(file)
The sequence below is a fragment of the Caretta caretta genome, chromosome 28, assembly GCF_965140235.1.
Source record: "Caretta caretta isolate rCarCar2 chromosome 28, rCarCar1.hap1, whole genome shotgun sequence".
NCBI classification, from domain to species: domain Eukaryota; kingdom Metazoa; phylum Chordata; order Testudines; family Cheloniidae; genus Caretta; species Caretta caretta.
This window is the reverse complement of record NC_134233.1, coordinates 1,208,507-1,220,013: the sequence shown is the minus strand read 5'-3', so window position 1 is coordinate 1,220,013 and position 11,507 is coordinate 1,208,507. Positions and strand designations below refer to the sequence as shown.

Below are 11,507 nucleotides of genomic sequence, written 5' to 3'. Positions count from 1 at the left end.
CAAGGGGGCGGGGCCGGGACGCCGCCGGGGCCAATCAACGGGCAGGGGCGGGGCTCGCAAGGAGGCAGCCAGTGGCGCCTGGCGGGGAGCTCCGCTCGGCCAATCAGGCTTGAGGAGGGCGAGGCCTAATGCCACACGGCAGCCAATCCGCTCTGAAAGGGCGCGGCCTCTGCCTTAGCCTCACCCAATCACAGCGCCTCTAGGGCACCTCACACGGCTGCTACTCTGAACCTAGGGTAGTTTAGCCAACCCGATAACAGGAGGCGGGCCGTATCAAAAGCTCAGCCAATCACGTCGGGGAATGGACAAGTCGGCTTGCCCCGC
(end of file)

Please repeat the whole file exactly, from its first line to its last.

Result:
The sequence below is a fragment of the Caretta caretta genome, chromosome 28, assembly GCF_965140235.1.
Source record: "Caretta caretta isolate rCarCar2 chromosome 28, rCarCar1.hap1, whole genome shotgun sequence".
NCBI classification, from domain to species: domain Eukaryota; kingdom Metazoa; phylum Chordata; order Testudines; family Cheloniidae; genus Caretta; species Caretta caretta.
This window is the reverse complement of record NC_134233.1, coordinates 1,208,507-1,220,013: the sequence shown is the minus strand read 5'-3', so window position 1 is coordinate 1,220,013 and position 11,507 is coordinate 1,208,507. Positions and strand designations below refer to the sequence as shown.

Below are 11,507 nucleotides of genomic sequence, written 5' to 3'. Positions count from 1 at the left end.
CAAGGGGGCGGGGCCGGGACGCCGCCGGGGCCAATCAACGGGCAGGGGCGGGGCTCGCAAGGAGGCAGCCAGTGGCGCCTGGCGGGGAGCTCCGCTCGGCCAATCAGGCTTGAGGAGGGCGAGGCCTAATGCCACACGGCAGCCAATCCGCTCTGAAAGGGCGCGGCCTCTGCCTTAGCCTCACCCAATCACAGCGCCTCTAGGGCACCTCACACGGCTGCTACTCTGAACCTAGGGTAGTTTAGCCAACCCGATAACAGGAGGCGGGCCGTATCAAAAGCTCAGCCAATCACGTCGGGGAATGGACAAGTCGGCTTGCCCCGC